Eight years ago, I made my first journey to the tiny village of Nansana, in Uganda, a country where an estimated 7 million children are orphans. My adventure began after my then 13-year-old daughter saw a television special on orphans in Africa and decided that she needed to change the world. Through the Internet, she found and contacted Segawa Ephraim, director of an orphanage in Uganda for about 600 children. He astutely discovered that I am a medical doctor and promised my daughter a teaching post if I would run the town clinic for one month.
Five months later, Segawa, along with six children, met my daughter, Julia, and me at Entebbe Airport. We packed into an old truck and bumped our way along heavily potholed dirt roads to the combined school and orphanage. So began a journey to a place where the needs of the orphans are so great, and the people so destitute, that I would feel compelled to return year after year.
When we arrived in Nansana, we were shocked by our first sight. The children were barefoot and dressed in rags. There was no water or electricity, and there were two “dorms” where the orphans slept head to toe on thin mats on the ground. Four unpaid teachers taught 600 children, and everyone looked hungry. The orphanage was on the brink of closure.
We hung mosquito netting in our tiny, windowless room, and the next day, awoke to the sound of children singing religious songs before they cleaned the outhouse, collected water from the local dirty river and performed other chores. Breakfast (and dinner) was posha: boiled water mixed with white flour, cooked on a huge outdoor fire, their daily menu.
My daughter taught from 7 a.m. to 5 p.m. and spent her evenings assisting with homework. I walked every day to the town clinic, about a mile from the orphanage. It consisted of a room furnished with only a table and chair and a bare light bulb that frequently lost power; it had no medical equipment at all. Fortunately, I brought basic medical tools. I treated every manner of infectious disease: worms, parasites, tertiary syphilis and many diseases I had never seen in any medical book. Malaria is the plague of the country, killing people all the time, because they cannot afford $12 for lifesaving medication; I treated about 40 cases a day. Diagnosis is based only on clinical exam, not on blood tests and X-ray imaging—presenting a daily challenge.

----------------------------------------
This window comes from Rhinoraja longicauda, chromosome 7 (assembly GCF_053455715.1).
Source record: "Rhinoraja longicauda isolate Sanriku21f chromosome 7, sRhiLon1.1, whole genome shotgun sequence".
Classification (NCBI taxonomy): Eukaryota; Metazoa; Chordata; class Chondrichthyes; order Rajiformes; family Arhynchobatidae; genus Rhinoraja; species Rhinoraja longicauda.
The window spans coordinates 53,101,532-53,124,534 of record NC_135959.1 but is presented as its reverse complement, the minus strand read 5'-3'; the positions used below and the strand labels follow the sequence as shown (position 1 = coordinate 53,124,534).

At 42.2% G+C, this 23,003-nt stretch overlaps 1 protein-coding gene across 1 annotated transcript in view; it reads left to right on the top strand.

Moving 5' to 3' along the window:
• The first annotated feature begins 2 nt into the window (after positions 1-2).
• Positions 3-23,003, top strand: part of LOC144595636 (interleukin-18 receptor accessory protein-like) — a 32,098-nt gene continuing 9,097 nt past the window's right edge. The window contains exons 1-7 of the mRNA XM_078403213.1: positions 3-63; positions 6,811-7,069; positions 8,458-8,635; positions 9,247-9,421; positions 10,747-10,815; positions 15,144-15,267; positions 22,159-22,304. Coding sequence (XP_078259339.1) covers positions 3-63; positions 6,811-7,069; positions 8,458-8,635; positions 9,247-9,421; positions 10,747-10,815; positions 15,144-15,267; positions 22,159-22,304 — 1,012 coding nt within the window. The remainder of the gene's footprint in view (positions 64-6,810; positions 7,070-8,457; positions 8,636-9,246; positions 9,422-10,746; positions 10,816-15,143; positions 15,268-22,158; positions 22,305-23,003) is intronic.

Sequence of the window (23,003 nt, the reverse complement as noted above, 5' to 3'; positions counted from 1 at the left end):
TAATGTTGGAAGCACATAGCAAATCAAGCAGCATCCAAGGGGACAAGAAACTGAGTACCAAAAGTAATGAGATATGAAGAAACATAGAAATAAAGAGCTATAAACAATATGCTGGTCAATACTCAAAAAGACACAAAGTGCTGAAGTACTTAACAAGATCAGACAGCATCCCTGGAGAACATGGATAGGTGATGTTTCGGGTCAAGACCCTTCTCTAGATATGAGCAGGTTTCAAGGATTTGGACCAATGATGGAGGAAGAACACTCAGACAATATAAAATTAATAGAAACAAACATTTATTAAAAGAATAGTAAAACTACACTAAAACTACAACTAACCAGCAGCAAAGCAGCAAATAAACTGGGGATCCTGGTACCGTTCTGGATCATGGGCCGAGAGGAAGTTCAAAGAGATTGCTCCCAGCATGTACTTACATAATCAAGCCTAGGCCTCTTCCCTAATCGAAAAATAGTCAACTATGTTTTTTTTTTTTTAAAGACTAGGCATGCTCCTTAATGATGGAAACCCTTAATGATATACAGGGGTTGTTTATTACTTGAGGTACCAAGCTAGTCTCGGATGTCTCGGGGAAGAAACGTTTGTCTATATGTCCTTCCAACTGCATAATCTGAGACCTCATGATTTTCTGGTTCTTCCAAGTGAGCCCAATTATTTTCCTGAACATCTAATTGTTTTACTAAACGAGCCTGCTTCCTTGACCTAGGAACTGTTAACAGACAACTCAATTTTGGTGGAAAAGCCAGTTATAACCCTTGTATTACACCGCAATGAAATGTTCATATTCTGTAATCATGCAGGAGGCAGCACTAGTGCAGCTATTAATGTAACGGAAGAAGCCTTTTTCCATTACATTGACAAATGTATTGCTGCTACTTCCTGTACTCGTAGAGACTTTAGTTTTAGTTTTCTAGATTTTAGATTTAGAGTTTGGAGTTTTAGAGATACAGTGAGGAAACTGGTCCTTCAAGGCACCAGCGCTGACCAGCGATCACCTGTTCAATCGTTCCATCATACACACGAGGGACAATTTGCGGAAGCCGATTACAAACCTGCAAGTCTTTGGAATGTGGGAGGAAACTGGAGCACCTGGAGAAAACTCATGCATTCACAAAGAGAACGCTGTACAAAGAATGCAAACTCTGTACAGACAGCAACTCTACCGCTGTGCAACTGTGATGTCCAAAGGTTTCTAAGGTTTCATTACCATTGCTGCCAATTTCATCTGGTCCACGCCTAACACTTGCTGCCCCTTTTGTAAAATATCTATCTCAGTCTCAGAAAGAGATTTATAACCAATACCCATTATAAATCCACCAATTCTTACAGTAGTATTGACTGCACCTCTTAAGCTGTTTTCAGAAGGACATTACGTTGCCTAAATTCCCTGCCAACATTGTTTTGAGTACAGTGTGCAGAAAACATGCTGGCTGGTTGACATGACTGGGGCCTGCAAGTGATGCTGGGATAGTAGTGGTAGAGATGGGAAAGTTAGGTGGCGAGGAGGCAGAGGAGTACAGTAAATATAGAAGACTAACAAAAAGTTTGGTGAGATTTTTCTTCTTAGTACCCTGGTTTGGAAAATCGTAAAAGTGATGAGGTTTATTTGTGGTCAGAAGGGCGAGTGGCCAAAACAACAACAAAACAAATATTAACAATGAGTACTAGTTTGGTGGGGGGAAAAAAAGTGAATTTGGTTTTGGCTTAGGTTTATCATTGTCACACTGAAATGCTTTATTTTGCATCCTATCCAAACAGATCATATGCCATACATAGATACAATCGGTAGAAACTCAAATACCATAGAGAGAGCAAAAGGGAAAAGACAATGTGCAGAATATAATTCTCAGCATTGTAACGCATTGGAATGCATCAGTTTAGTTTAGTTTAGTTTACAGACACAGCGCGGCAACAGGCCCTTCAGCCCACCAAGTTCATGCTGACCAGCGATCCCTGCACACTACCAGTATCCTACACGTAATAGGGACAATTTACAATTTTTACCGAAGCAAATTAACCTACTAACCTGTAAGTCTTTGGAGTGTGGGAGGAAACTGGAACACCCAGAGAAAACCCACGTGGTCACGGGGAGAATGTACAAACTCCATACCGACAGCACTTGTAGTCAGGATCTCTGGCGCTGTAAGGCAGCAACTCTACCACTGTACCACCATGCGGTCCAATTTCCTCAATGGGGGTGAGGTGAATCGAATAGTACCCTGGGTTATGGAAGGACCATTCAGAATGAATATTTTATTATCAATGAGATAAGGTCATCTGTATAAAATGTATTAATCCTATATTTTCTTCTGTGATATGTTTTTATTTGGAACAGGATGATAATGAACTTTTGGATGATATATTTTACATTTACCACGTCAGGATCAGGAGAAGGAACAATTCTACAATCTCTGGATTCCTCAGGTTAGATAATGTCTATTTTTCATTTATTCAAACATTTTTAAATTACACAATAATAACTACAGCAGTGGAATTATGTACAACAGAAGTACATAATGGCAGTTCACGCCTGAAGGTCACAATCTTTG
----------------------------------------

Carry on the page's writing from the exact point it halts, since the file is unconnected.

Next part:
Three weeks into our stay, Segawa took Julia and me to Kiboga, where Rwandan refugees settled after the genocide. We drove deep into the backcountry, through reputed cannibal villages, to a village of mud huts. The people work as farmhands for about $4 per week. There is no school for the children, and no doctor ever visits. In Kampala I stocked up on enough medications to fill large suitcases. I set up a clinic under a tree, with two benches where people waited. The only doctors are witch doctors, evidenced by healed scars in parallel on patients’ bodies. From sunrise to sunset for eight days I treated patients.
Much has changed in the seven years I’ve been going to Uganda. I have my own tiny foundation, the Nansana Kiboga Fund, to improve the school in Nansana, hire more teachers and improve medical care for the village and children.
We are building a high school on land we bought locally, in Namayumba. About 5 percent of Ugandans have high-school degrees; if the children of our orphanage complete high school, they will have a dependable future. I dream of completing this, and also of building a school and clinic in Kiboga.
My work in Uganda has changed my life in so many ways. Often, as I sit on the public bus—packed with dogs, chickens, people and an occasional goat—I wonder why I feel so happy. I have come to understand that my work keeps me grounded, connected with the struggles of most people of the world, and reminds me in a very tangible way of why I became a doctor.
I watch Segawa, the orphanage director, smile at the children, and I am moved sometimes to tears. People ask me, “Why do you keep going back?” Because if I don’t, no one will. I will keep returning as long as I am physically able.
SAQ Summer ’13